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  46. The Silent Space of the Vacuum.Jonathan Morgan - 2019 - Religious Theory.
    In this paper I argue that a reimagining of the notion of silence as more than a sonic phenomenon is needed to address the dominant structural apparati of Western discourse. Silence as an existential medium is where the Foucauldian apparatuses that power the status-quo of the world operate. They forge connections between things like ideology and social organization where one falls into the wake of the other and is shaped in a way that is nearly invisible to the passing glance. (...)
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  47. Stumbling over The Decline of the West.Gregory Morgan Swer - 2022 - Philosophical Journal of Conflict and Violence 6 (2):II-IV.
    The introduction to the first of a two-part special issue on Oswald Spengler. This section explores his international influence both in his own time and in the present day.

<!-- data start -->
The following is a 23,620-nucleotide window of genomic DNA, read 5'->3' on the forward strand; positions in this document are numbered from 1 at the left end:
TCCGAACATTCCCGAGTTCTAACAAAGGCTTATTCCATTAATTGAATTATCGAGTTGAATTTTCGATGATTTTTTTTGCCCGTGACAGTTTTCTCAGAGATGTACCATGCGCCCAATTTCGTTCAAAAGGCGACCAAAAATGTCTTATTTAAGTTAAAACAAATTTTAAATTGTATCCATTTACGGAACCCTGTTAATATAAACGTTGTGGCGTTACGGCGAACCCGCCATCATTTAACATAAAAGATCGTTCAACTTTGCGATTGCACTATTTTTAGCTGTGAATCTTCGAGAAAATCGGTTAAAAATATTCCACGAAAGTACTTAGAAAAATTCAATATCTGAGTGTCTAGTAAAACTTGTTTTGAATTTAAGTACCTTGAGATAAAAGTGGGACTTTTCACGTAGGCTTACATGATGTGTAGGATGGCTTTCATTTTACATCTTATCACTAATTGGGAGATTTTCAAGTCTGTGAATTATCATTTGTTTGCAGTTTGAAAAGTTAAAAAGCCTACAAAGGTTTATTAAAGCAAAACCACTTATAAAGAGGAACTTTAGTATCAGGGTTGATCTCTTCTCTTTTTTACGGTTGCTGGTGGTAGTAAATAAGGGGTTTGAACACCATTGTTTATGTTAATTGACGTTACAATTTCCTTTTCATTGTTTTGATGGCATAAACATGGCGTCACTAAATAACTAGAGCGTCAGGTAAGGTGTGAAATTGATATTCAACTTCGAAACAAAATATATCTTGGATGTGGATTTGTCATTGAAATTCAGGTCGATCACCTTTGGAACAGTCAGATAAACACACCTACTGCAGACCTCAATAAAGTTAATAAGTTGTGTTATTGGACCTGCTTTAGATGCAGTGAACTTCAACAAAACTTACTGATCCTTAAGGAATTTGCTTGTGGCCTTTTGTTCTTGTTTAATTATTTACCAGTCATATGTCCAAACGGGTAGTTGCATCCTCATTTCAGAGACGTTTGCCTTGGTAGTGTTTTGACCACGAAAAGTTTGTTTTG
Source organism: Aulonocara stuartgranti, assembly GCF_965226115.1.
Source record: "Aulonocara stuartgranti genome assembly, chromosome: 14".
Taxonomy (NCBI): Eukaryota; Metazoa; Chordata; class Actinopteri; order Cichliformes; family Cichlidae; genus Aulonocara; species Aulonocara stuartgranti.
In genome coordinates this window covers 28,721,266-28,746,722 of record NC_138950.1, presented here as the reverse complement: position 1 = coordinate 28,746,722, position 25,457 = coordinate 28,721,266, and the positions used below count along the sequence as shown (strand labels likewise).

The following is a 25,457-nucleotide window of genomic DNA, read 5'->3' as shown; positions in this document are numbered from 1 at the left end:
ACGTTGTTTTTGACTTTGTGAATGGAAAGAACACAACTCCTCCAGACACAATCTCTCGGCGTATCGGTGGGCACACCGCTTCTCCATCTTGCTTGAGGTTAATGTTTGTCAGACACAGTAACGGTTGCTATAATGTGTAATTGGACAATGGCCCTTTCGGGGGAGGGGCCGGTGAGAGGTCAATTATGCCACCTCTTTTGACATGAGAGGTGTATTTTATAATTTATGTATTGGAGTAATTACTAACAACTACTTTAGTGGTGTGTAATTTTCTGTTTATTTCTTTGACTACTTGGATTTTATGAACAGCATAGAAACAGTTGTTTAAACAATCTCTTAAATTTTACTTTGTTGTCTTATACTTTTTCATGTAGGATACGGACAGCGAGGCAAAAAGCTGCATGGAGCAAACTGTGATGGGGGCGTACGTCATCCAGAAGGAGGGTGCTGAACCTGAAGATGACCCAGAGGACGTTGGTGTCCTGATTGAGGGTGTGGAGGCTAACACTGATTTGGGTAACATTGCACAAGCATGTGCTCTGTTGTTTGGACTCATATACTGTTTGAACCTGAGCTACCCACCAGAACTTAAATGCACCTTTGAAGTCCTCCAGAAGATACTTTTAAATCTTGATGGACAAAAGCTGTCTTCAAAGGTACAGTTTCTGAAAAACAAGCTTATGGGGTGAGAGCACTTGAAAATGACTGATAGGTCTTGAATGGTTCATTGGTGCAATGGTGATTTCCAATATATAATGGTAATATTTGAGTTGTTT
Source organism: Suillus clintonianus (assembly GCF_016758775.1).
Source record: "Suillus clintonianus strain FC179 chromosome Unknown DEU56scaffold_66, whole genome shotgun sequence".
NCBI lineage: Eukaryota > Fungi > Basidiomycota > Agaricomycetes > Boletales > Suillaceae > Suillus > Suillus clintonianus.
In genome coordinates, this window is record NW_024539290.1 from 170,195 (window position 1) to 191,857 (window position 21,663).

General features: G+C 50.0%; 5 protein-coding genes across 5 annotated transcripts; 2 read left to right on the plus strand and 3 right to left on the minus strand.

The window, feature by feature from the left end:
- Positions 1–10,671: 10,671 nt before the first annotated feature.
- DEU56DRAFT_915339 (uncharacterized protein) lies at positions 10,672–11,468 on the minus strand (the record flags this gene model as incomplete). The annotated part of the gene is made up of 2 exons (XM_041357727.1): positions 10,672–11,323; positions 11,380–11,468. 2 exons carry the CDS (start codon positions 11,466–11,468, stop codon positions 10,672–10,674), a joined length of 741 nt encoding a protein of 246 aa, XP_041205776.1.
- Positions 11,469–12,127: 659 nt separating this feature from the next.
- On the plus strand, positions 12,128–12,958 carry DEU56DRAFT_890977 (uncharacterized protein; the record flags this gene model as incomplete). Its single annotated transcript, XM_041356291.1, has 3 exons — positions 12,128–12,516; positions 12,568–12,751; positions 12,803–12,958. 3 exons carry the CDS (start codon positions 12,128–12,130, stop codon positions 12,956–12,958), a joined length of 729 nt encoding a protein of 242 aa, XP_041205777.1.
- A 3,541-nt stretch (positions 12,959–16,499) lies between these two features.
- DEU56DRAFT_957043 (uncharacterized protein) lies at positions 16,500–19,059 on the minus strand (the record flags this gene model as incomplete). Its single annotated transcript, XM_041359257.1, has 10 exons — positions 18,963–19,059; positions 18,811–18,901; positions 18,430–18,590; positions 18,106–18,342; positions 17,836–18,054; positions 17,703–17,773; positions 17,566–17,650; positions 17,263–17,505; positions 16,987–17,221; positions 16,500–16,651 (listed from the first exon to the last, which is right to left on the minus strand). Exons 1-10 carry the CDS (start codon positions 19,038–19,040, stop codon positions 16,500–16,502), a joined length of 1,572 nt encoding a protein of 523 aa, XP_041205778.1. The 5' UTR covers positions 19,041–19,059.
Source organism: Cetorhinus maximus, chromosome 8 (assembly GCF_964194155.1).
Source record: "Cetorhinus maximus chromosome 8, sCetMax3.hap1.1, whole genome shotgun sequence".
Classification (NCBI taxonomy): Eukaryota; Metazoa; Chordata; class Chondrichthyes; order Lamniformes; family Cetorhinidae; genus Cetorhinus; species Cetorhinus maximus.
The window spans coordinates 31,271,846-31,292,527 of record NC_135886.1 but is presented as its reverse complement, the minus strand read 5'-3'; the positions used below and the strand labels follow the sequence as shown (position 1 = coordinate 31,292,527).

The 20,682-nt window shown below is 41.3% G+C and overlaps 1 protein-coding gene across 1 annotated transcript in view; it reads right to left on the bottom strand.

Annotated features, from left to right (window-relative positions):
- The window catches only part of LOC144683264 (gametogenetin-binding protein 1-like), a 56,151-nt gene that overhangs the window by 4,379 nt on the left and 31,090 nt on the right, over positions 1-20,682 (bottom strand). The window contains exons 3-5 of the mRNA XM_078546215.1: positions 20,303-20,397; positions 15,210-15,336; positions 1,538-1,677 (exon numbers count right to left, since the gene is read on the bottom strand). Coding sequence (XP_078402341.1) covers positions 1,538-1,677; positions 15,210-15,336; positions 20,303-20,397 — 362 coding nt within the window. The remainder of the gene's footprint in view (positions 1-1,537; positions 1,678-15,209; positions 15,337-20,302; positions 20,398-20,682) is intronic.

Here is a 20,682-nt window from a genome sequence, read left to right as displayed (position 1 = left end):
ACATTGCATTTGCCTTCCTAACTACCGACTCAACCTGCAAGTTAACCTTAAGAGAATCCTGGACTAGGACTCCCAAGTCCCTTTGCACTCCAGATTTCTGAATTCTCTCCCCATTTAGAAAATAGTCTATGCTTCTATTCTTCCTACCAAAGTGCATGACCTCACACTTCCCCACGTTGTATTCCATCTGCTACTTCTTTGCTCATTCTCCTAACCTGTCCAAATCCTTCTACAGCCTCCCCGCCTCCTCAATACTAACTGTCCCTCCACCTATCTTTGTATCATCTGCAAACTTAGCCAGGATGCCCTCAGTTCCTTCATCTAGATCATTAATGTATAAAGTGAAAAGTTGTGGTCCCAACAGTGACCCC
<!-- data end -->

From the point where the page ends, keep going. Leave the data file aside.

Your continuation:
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  48. L’imagination et les biais de l’empathie.Martin Gibert & Morgane Paris - 2010 - Les ateliers de l'éthique/The Ethics Forum 5 (1):50-65.
    L'empathie est un mode émotionnel qui associe le point de vue d'autrui à des sensations physiologiques. Ce phénomène a tendance à être plus important envers certaines personnes qu'envers d'autres. Or, il existe parfois de bonnes raisons morales de promouvoir une empathie plus égalitaire. Notre hypothèse de psychologie morale est qu'il est possible d'utiliser l'imagination, et en particulier sa dimension volontaire et sa transparence aux émotions, pour corriger certains biais empathiques.
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  49. The Seeds of Violence: Ecofeminism, Technology, and Ecofeminist Philosophy of Technology.Gregory Morgan Swer - 2019 - In Janina Loh & Mark Coeckelbergh (ed.), Feminist Philosophy of Technology (Volume 2 - Techno:Phil - Aktuelle Herausforderungen der Technikphilosophie). pp. 247-264.